It (Journey’s End) focussed on the mental hell as much as, maybe more than, the physical hell.  Although the action all took place towards the end of the war, we see at the beginning the attitude associated with the early months, a naïve young lad straight out of school desperate to get stuck into the action.  He was sent to the Front after only a few weeks of training.  Emmerdale 1918 showed us a video of some of the training: Charlotte Bellamy (Laurel Thomas) commented that it looked more like her legs, bums and tums class at the gym than something designed to prepare novice solders for war.

Our lad, Second Lieutentant Raleigh, was a public schoolboy with relatives in high places, and pulled strings to get himself assigned to a company captained by a family friend who’d been a few years above him at school, someone he’d always hero-worshipped and who’d got a bit of a thing going with his sister.  Only they weren’t at school any more, and the boy he knew at school was now aggressive, anxious, drinking too much, and convinced that his relationship with his friend’s sister would break her heart – either he’d die, or he’d go back to her a completely different man from the one she knew and loved.

We didn’t actually see the fighting, although we heard about the men who’d been killed: we saw how things played out in the dugout.  It wasn’t easy to watch: it was very intense and, because it was nearly all set in such a confined space, and over the course of over a few days, quite claustrophobic: it probably got the psychological hell across as well as any dramatisation could do.

The second episode of Emmerdale 1918 was also about a young lad with no military experience, going to the Front.  In this case, he was Joshua Booth, a working-class lad from a small Yorkshire village.  Of the 200 people living in the village, 50 went away to war.  That’s very hard to take in.  25% of your local community gone to war.  They don’t seem to have been in a Pals battalion, which at least was something.  In this case, we got the background: we saw the normality of this young man’s life at home, and we were read extracts from his letters to his sweetheart – who threw him over and married someone else.  You don’t expect that in a war programme, do you?  I know it sounds daft, but wartime romances are meant to end in either tragedy or joy, not in one partner dumping the other.  It was far less tense, far less intense, because it was indirect, and not so focussed on a small space and short period of time; and yet it had the intensity of being about just one person and, significantly, someone who really lived.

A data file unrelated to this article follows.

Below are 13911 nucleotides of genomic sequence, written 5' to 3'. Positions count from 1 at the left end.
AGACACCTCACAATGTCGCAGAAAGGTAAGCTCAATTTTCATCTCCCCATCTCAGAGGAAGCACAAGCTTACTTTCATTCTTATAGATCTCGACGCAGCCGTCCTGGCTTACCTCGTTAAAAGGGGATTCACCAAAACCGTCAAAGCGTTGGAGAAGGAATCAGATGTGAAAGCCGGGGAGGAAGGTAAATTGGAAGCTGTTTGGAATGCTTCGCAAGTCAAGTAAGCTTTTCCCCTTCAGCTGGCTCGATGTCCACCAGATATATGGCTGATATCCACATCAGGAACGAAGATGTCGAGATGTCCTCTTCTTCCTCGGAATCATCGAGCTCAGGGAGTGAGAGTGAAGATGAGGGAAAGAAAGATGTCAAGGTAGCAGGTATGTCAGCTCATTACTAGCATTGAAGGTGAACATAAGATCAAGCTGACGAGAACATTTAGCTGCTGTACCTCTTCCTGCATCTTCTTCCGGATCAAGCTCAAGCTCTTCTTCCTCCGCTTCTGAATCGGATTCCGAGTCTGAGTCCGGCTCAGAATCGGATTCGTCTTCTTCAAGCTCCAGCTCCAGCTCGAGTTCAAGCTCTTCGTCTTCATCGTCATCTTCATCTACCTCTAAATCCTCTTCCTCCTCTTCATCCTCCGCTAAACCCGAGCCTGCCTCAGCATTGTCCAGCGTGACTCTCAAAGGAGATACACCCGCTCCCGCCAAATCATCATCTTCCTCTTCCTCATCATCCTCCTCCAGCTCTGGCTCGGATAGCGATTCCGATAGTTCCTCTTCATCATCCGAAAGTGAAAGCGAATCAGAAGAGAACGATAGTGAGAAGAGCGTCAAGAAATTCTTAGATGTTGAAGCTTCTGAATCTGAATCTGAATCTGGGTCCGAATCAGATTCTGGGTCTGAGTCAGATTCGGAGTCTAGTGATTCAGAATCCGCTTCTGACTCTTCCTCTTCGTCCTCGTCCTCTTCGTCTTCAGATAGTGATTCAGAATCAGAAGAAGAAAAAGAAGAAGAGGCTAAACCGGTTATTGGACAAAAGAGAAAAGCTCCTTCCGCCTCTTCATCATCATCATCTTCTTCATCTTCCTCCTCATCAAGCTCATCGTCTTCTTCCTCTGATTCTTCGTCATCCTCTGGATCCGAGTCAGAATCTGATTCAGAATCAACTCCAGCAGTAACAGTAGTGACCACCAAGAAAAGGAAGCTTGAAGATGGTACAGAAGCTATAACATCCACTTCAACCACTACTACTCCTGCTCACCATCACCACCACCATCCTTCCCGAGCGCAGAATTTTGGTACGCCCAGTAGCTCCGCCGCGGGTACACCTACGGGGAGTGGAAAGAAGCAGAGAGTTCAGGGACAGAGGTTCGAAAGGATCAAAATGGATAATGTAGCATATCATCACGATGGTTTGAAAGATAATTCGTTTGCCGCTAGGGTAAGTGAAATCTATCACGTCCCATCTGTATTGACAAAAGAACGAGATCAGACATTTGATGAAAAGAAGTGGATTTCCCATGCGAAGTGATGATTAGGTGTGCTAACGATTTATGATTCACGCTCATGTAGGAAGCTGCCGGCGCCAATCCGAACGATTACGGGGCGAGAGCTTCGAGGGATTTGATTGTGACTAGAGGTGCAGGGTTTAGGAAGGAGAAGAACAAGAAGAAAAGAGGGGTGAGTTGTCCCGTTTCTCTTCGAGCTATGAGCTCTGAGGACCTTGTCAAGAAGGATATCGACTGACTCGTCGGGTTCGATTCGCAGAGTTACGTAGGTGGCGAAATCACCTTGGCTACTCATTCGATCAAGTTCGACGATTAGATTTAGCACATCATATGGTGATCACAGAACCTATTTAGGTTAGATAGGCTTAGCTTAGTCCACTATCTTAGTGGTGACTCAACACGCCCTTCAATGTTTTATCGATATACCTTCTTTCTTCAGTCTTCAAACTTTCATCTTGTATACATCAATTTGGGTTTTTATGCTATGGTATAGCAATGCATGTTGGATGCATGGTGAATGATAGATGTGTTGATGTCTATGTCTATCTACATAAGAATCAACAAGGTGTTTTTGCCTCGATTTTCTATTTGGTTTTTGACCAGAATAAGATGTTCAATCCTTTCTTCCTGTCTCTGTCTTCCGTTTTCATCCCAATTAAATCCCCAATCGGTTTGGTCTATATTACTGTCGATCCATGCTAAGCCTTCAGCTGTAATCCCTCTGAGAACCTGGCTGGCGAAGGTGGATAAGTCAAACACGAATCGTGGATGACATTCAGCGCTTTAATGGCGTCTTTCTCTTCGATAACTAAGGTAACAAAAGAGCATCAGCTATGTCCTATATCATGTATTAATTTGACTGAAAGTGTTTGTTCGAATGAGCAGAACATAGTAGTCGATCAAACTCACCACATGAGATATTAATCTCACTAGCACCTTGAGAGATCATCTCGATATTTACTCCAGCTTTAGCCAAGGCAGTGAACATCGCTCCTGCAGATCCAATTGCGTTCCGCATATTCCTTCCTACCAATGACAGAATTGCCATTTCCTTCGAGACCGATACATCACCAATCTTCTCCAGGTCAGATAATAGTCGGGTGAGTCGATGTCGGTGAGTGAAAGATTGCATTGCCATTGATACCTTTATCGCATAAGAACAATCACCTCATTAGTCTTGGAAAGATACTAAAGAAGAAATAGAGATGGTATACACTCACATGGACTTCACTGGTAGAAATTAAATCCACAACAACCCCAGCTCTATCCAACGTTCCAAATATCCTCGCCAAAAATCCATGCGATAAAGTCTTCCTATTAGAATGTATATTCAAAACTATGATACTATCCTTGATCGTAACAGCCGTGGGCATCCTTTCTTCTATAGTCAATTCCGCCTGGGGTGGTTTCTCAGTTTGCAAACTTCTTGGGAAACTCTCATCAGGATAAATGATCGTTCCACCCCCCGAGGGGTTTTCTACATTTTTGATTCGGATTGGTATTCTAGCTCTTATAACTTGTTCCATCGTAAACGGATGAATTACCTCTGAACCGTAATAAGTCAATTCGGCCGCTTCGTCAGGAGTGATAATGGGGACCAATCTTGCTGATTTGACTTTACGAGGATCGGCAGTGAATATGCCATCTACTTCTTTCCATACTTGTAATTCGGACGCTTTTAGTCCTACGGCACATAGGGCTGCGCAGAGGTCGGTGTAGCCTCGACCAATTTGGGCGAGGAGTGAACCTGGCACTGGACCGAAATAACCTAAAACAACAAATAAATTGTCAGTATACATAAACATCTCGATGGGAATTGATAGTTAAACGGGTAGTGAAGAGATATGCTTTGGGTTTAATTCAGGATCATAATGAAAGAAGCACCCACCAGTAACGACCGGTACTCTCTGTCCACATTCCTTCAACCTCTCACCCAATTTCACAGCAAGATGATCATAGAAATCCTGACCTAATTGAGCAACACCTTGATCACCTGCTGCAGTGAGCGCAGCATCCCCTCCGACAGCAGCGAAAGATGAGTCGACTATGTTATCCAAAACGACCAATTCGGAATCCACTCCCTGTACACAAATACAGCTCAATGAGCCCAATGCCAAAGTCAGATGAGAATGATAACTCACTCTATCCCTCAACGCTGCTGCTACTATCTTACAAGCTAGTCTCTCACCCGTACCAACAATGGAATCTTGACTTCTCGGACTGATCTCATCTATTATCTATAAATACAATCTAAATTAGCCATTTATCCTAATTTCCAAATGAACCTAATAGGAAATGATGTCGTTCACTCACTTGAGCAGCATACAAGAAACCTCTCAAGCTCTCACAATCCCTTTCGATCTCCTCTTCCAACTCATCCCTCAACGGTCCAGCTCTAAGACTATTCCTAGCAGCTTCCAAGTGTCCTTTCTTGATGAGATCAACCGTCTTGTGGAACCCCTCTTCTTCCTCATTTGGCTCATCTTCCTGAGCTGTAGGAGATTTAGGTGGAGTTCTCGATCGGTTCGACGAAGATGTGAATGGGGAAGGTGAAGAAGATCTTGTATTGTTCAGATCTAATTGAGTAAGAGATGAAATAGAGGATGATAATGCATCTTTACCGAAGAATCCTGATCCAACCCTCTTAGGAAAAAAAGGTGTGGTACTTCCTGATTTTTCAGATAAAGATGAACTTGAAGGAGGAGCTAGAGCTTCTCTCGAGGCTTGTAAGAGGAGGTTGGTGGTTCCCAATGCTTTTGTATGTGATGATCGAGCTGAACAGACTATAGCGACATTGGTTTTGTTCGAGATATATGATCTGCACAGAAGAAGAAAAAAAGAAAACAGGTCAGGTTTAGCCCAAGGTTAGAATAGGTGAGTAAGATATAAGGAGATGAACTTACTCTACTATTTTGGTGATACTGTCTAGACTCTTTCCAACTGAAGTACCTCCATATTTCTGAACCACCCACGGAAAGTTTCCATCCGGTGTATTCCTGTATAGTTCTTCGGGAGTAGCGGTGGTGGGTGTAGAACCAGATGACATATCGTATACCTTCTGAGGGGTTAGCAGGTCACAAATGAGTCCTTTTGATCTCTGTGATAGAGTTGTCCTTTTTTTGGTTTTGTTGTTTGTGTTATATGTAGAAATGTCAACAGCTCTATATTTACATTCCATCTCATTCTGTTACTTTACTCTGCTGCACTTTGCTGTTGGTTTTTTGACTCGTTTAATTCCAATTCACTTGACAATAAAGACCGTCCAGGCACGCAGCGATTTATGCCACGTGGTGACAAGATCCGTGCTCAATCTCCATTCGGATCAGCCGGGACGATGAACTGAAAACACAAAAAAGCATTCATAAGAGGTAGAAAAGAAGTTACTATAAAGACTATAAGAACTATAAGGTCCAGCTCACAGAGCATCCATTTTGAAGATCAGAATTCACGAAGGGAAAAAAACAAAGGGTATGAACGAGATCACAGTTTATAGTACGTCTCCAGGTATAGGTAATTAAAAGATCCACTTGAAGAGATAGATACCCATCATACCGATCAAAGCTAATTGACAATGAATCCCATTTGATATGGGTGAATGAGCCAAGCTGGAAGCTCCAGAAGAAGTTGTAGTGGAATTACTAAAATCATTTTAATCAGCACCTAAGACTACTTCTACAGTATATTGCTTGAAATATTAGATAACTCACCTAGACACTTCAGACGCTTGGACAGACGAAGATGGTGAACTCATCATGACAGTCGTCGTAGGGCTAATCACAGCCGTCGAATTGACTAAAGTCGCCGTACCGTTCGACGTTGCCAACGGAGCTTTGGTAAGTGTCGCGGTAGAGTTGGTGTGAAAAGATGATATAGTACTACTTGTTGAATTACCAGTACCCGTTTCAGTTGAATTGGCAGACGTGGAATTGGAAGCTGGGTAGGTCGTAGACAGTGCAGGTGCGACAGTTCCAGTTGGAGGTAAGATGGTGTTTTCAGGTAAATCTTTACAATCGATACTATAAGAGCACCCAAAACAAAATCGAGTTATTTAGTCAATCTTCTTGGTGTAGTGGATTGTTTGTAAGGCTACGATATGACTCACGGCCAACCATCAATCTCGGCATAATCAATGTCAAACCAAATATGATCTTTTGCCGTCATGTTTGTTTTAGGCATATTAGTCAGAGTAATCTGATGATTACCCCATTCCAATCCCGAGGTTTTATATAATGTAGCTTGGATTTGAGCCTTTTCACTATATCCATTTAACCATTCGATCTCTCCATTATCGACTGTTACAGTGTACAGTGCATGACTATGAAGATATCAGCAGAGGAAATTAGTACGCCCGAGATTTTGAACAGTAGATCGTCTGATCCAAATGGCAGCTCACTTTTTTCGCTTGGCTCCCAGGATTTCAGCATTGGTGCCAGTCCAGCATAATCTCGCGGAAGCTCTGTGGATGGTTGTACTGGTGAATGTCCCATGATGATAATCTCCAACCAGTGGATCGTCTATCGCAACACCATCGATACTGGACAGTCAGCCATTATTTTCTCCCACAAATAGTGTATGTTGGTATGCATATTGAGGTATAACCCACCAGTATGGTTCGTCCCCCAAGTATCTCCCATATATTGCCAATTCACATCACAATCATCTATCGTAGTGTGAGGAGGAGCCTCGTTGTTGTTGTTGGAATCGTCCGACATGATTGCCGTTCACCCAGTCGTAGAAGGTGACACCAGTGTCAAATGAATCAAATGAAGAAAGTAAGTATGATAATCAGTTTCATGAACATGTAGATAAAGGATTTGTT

Different approaches, different backgrounds, and yet both stories ended the same way: neither young man survived.  Journey’s End didn’t tell us what happened to his comrades.  Emmerdale 1918 did tell us that the other 49 men from Esholt who went away to war all survived, which was incredible really … and yet some of them must have had life-changing injuries, physical or mental, and none of them could ever have been the same again.  Nor could anyone else who lived through that time.  The series is about the fact that it was a total war: we’re also getting land girls, chefs, vets … everyone’s lives turned upside down.

Do schools did get kids to compare The Soldier and Dulce et Decorum est?   It was a standard English Lit GCSE essay topic in my day.  Journey’s End was very Dulce et Decorum est: you just felt broken. Emmerdale 1918 inclined more towards The Soldier – not as sentimental, but concentrating on remembering the bravery, the heroism, the sacrifice.  More John Maxwell Edmonds – for our tomorrow, people like Joshua Booth gave their today.  So many lives lost, so many other lives irrevocably damaged.

It’s hard to believe that we’re now almost as far from the end of the Great War as the end of the Great War was from the end of the Napoleonic Wars.  25 years ago, people were starting to day that the idea of Remembrance would gradually die out, but it hasn’t.  It’s good that it hasn’t, but what a tragedy that, every year without fail, there are more and more war dead to be remembered.  And more and more people who’ve survived but suffered life-changing physical injuries and or horrific trauma.

Journey’s End is hard going, and certainly not enjoyable, but it’s worth watching.  As for Emmerdale 1918, I think this is a brilliant idea.  Soap stuff makes headlines!  We’ve seen that with so many crucial social issues. Can it now branch out into history?  OK, I think this series is a one-off, and I don’t think we’re about to see the cast of Coronation Street marking the 200th anniversary of the Peterloo Massacre or the cast of EastEnders showing us life in medieval London … but it would be great if we did.